On World Food Day, World Vision launches global campaign to address child hunger and malnutrition

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  • Aid organization aims to curb hunger and improve nutritional status of 125 million children in 67 countries.
  • New survey conducted on behalf of World Vision finds that in the last month, 46% of adults in countries around the world have worried about finding money to buy food and 30% have not known where their next meal is coming from.

SEATTLE (October 16, 2023) — After decades of progress, global hunger is on the rise, as is the number of children whose lives and health are threatened by malnutrition. In response, Christian humanitarian organization World Vision has been working in 28 of the hardest-hit countries, aiming to reach 30 million people with life-saving aid as part of its response to the global hunger crisis. And today, on World Food Day, the organization announced the launch of another global campaign, this one specifically aimed at raising awareness, funds and advocacy efforts to help end child hunger and malnutrition.

The international aid organization is planning to invest $3.4 billion over three years into programming that will reduce hunger and improve the nutritional status of 125 million children in 67 countries where hunger is at its worst.

In 2022, nearly 258 million people were in “crisis” or higher levels of food insecurity, meaning their lives or livelihoods were in danger — up from 193 million in 2021. Over 30 million children suffer from wasting — the most visible and severe form of malnutrition, which can be life-threatening if not treated.

A number of factors have contributed to this crisis, including regional conflicts like the war in Ukraine, climate shocks and rising costs worldwide. But in addition, a shortfall in global funding has played a role, making it harder to ensure children are properly fed and nourished.

“Sadly, the world’s most vulnerable children are bearing the brunt of this growing crisis,” said Edgar Sandoval Sr., World Vision’s president and CEO. “I believe that God wants more for these children and is urgently calling us to save lives now.”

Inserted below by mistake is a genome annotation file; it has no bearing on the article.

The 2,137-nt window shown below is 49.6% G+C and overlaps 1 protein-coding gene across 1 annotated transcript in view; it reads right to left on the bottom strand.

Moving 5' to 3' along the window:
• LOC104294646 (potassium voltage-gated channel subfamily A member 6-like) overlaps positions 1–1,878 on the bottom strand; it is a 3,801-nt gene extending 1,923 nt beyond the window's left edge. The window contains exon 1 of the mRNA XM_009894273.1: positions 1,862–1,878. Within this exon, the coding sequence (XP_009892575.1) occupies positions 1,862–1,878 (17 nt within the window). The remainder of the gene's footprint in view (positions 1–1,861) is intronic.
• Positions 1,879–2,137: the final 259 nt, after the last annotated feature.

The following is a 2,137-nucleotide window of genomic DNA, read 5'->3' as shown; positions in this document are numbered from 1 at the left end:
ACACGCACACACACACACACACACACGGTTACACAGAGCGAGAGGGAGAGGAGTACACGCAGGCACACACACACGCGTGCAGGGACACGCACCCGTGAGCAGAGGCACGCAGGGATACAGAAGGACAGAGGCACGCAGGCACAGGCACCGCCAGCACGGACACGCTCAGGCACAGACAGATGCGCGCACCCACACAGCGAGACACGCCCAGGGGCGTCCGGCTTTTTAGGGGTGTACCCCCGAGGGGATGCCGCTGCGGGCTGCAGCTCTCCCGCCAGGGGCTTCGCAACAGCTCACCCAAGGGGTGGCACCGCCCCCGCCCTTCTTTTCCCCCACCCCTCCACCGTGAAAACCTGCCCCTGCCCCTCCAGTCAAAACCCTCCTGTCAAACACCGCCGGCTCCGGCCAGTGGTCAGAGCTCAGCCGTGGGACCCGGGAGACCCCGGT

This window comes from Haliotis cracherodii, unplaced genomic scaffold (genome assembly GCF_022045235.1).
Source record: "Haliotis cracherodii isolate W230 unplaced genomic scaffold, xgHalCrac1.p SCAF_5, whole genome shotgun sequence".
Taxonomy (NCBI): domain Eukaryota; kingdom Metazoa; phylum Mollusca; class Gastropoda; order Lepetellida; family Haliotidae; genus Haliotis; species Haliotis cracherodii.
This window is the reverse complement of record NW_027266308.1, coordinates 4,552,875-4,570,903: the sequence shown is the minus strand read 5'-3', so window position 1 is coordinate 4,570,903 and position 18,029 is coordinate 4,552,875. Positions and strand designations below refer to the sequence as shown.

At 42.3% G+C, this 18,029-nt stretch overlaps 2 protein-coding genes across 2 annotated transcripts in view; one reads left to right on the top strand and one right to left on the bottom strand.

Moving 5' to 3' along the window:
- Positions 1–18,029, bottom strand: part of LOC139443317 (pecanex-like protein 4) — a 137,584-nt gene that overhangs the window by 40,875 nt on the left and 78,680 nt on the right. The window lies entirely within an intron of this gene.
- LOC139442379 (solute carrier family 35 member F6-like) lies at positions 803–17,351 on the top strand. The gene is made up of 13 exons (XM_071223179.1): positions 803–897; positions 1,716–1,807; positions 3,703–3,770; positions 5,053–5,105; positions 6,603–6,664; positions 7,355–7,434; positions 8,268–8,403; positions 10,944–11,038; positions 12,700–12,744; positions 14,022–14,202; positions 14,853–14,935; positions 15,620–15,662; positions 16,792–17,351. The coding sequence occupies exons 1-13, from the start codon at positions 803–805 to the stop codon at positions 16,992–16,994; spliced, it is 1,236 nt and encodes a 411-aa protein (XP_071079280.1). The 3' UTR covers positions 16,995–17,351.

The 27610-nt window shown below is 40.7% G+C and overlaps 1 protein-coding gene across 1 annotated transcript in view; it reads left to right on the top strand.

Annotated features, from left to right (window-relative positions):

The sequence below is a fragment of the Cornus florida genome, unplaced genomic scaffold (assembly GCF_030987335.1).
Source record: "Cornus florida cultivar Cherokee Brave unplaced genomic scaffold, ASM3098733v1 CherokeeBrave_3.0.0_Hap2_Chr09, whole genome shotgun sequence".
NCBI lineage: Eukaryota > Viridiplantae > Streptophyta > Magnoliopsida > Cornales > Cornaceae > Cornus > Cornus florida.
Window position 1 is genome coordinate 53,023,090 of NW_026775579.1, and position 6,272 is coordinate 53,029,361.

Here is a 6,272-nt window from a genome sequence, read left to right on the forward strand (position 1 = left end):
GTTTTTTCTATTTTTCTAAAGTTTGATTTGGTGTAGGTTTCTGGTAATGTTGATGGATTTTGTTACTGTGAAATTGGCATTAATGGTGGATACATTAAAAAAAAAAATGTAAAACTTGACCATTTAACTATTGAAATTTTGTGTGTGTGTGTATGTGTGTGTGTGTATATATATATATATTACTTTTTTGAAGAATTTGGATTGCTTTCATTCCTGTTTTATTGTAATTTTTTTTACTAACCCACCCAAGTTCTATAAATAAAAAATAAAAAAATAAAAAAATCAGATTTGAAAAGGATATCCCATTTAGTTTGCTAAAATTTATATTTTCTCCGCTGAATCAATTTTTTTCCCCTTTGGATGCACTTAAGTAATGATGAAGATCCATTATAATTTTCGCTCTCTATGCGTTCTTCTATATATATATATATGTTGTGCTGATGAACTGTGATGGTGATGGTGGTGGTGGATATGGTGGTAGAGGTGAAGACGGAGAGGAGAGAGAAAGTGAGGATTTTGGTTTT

A recent global survey carried out by Ipsos on behalf of World Vision found that nearly half of adults surveyed in 16 countries, including the U.S., had worried about finding money to buy food in the last month, and 30% had experienced not knowing where their next meal was coming from.[1]

World Vision is uniquely positioned to respond to the hunger crisis due to its presence in nearly 100 countries and its expertise in food security, nutrition and humanitarian programming. The organization is the U.N. World Food Programme’s largest partner in the delivery of food assistance.

In addition to emergency and development assistance, World Vision also provides micro-finance loans to people impacted by poverty through VisionFund International, its mission-driven micro-finance subsidiary.

World Vision is also advocating for legislation that helps to both curb hunger and address root causes. This week over 100 World Vision Advocates from around the country will be on Capitol Hill asking their congressional representatives to support a critical piece of legislation known as the Farm Bill. Specifically, some programs in the bill, like the McGovern-Dole Food for Education Program, use U.S.–grown produce in school lunch programs to ensure children have at least one nutritious meal per day — for many their only meal that day. Other programs affected by the legislation include Food for Peace Title II programs, which tackle hunger at its roots by helping vulnerable communities learn to feed themselves and build resilient and sustainable food systems.

“Ending child hunger will take a massive effort on the part of individuals and governments alike, who will need to work together to raise financial resources and change policies,” Mr. Sandoval said. “But we must do all we can to urgently respond. I pray for more people to come alongside us to ensure that children grow up healthy and fulfill their God-given potential.”

About World Vision:
World Vision is a Christian humanitarian organization dedicated to working with children, families and their communities worldwide to reach their full potential by tackling the causes of poverty and injustice. World Vision serves all people, regardless of religion, race, ethnicity or gender. For more information, please visit worldvision.org or follow on X, formerly known as Twitter, @WorldVisionUSA.

[1] These are the results of a 16-country survey conducted for World Vision by Ipsos. Ipsos interviewed an international sample of 14,131 adults in Australia, Bangladesh, Brazil, Canada, Chad, the Democratic Republic of the Congo, Germany, Iraq, Japan, Malawi, Mexico, Peru, the Philippines, South Korea, the U.K, and the U.S.